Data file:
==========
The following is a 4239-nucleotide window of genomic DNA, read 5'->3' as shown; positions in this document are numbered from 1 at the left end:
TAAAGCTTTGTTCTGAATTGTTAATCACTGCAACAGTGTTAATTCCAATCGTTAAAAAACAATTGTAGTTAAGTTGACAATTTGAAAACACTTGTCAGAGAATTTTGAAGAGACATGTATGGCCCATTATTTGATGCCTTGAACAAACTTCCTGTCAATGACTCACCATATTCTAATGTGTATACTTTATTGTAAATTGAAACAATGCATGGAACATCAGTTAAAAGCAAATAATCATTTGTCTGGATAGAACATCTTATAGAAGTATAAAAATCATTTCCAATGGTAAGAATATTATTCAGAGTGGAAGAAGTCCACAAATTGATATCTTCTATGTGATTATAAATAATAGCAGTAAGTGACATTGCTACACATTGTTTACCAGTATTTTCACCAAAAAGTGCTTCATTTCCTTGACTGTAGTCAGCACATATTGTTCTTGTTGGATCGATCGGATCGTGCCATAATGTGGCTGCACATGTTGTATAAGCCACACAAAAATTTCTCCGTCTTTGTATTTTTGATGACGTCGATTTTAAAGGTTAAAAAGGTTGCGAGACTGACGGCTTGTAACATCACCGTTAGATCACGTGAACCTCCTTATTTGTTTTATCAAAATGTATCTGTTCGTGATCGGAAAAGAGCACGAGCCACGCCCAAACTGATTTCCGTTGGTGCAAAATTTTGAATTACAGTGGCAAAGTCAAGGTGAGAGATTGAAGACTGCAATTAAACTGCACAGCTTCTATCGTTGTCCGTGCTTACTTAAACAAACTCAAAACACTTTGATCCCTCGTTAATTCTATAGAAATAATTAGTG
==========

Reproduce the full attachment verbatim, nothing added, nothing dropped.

The following is a 4239-nucleotide window of genomic DNA, read 5'->3' as shown; positions in this document are numbered from 1 at the left end:
TAAAGCTTTGTTCTGAATTGTTAATCACTGCAACAGTGTTAATTCCAATCGTTAAAAAACAATTGTAGTTAAGTTGACAATTTGAAAACACTTGTCAGAGAATTTTGAAGAGACATGTATGGCCCATTATTTGATGCCTTGAACAAACTTCCTGTCAATGACTCACCATATTCTAATGTGTATACTTTATTGTAAATTGAAACAATGCATGGAACATCAGTTAAAAGCAAATAATCATTTGTCTGGATAGAACATCTTATAGAAGTATAAAAATCATTTCCAATGGTAAGAATATTATTCAGAGTGGAAGAAGTCCACAAATTGATATCTTCTATGTGATTATAAATAATAGCAGTAAGTGACATTGCTACACATTGTTTACCAGTATTTTCACCAAAAAGTGCTTCATTTCCTTGACTGTAGTCAGCACATATTGTTCTTGTTGGATCGATCGGATCGTGCCATAATGTGGCTGCACATGTTGTATAAGCCACACAAAAATTTCTCCGTCTTTGTATTTTTGATGACGTCGATTTTAAAGGTTAAAAAGGTTGCGAGACTGACGGCTTGTAACATCACCGTTAGATCACGTGAACCTCCTTATTTGTTTTATCAAAATGTATCTGTTCGTGATCGGAAAAGAGCACGAGCCACGCCCAAACTGATTTCCGTTGGTGCAAAATTTTGAATTACAGTGGCAAAGTCAAGGTGAGAGATTGAAGACTGCAATTAAACTGCACAGCTTCTATCGTTGTCCGTGCTTACTTAAACAAACTCAAAACACTTTGATCCCTCGTTAATTCTATAGAAATAATTAGTG